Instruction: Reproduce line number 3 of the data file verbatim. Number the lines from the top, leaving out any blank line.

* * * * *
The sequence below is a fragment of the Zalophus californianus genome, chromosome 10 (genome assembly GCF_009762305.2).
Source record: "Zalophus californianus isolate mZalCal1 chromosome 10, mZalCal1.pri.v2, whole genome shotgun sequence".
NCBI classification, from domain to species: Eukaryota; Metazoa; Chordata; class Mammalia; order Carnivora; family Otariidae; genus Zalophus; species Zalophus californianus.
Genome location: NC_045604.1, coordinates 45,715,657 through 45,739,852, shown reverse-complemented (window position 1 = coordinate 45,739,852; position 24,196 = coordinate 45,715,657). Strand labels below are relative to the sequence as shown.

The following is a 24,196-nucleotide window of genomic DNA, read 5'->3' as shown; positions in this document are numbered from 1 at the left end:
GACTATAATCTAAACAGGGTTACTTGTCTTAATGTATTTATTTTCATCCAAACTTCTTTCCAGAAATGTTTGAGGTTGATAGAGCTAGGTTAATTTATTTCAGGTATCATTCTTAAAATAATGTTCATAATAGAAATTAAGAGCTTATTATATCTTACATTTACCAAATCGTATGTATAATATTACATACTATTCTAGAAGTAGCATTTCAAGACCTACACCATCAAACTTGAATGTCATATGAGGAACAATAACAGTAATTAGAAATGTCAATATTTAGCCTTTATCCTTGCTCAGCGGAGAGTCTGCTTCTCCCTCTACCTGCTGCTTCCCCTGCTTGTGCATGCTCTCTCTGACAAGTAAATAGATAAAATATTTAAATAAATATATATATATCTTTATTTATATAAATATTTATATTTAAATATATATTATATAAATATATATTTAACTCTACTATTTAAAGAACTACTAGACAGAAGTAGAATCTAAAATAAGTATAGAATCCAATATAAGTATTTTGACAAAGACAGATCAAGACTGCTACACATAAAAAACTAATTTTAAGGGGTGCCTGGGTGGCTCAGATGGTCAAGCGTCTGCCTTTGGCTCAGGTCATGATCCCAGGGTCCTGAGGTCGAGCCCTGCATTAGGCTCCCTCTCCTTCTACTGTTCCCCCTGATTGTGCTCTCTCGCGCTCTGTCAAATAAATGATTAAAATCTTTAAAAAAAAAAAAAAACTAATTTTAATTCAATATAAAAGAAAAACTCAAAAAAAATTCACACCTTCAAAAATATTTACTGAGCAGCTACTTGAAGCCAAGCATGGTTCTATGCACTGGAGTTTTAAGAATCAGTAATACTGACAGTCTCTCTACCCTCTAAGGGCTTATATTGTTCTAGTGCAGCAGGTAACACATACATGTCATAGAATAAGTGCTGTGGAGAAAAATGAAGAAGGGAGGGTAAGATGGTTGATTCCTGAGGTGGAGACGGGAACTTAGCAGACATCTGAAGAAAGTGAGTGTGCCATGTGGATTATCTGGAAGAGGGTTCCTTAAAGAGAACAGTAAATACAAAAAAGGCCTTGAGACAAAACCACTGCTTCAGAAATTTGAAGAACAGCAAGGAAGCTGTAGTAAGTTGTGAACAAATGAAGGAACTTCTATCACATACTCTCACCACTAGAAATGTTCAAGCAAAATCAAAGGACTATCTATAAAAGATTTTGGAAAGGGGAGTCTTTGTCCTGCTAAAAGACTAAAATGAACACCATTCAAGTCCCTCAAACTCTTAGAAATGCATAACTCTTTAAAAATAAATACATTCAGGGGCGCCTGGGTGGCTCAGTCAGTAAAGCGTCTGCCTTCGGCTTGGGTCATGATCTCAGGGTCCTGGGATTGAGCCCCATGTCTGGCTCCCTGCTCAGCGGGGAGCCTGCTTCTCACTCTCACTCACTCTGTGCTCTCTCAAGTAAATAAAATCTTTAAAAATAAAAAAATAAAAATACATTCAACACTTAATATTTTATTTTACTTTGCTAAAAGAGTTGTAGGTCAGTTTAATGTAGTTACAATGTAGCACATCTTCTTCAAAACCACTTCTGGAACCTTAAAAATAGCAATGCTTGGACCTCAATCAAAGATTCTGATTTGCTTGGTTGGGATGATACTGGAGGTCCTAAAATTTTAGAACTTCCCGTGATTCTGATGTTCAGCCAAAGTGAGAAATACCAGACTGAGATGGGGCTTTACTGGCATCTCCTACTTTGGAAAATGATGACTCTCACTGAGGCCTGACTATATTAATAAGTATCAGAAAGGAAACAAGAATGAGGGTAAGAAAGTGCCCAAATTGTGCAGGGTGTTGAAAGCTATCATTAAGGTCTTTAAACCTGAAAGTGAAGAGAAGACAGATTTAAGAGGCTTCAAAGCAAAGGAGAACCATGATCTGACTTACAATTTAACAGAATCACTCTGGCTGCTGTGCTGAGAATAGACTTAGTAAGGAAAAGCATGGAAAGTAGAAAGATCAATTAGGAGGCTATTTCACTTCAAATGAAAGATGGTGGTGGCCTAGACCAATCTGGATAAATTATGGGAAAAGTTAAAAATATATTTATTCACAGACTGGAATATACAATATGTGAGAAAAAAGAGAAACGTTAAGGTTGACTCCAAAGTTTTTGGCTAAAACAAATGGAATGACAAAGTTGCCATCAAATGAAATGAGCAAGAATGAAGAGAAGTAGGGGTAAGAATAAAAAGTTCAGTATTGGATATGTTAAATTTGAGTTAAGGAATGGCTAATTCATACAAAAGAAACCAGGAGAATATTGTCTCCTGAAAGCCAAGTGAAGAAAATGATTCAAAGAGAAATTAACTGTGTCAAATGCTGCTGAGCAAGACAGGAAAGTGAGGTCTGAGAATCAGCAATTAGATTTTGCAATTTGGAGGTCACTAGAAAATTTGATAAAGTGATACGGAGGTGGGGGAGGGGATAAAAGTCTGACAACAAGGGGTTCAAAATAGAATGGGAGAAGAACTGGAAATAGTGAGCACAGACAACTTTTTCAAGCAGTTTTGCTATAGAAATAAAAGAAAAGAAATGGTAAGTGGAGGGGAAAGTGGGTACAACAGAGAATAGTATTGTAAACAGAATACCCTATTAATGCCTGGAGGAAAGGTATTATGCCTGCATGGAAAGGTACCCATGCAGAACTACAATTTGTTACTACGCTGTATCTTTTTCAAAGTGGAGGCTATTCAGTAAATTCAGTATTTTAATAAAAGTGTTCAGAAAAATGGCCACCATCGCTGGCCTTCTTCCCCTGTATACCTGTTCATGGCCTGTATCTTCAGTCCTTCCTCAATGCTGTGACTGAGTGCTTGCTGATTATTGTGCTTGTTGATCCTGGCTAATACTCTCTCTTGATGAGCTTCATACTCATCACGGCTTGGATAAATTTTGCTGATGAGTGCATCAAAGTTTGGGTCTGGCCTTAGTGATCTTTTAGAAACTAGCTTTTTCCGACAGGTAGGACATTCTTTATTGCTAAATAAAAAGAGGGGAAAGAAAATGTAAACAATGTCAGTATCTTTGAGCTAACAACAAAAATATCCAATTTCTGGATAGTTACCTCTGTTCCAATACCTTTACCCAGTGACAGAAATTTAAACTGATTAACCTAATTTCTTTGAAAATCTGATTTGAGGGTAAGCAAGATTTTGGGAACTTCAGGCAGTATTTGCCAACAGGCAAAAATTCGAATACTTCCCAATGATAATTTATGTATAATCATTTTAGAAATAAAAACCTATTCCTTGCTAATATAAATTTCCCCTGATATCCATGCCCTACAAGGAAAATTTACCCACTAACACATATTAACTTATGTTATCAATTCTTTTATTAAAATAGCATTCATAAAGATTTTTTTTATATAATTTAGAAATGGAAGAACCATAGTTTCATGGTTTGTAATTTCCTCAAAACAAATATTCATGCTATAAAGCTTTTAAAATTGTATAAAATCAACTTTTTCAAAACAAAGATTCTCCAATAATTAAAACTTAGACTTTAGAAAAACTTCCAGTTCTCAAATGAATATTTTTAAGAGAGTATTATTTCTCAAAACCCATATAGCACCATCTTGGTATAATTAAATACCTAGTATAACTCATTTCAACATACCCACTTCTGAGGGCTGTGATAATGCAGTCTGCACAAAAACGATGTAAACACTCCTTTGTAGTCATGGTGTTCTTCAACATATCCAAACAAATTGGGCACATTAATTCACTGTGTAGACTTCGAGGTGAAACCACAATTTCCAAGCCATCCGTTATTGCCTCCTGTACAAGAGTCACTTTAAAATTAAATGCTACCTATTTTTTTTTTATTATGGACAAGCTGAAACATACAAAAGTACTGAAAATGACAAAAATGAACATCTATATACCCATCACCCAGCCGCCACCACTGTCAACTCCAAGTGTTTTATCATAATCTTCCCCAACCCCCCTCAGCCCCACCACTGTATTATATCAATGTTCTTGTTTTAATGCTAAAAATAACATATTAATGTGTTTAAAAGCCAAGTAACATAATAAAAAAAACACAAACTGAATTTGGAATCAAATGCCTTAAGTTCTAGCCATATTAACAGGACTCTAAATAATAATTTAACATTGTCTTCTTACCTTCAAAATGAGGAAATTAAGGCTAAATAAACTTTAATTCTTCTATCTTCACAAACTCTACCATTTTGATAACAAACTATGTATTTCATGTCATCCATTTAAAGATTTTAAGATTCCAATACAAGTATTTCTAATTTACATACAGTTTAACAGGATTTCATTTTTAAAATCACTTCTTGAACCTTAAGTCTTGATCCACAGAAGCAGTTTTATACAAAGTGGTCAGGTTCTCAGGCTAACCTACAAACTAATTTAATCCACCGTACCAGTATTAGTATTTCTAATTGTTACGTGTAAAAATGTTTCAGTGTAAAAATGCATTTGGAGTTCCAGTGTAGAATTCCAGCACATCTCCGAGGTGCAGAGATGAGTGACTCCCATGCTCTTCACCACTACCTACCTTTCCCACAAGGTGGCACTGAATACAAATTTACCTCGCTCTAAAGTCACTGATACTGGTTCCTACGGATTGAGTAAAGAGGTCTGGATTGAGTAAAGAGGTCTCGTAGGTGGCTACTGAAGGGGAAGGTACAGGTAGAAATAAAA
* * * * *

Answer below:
NCBI classification, from domain to species: Eukaryota; Metazoa; Chordata; class Mammalia; order Carnivora; family Otariidae; genus Zalophus; species Zalophus californianus.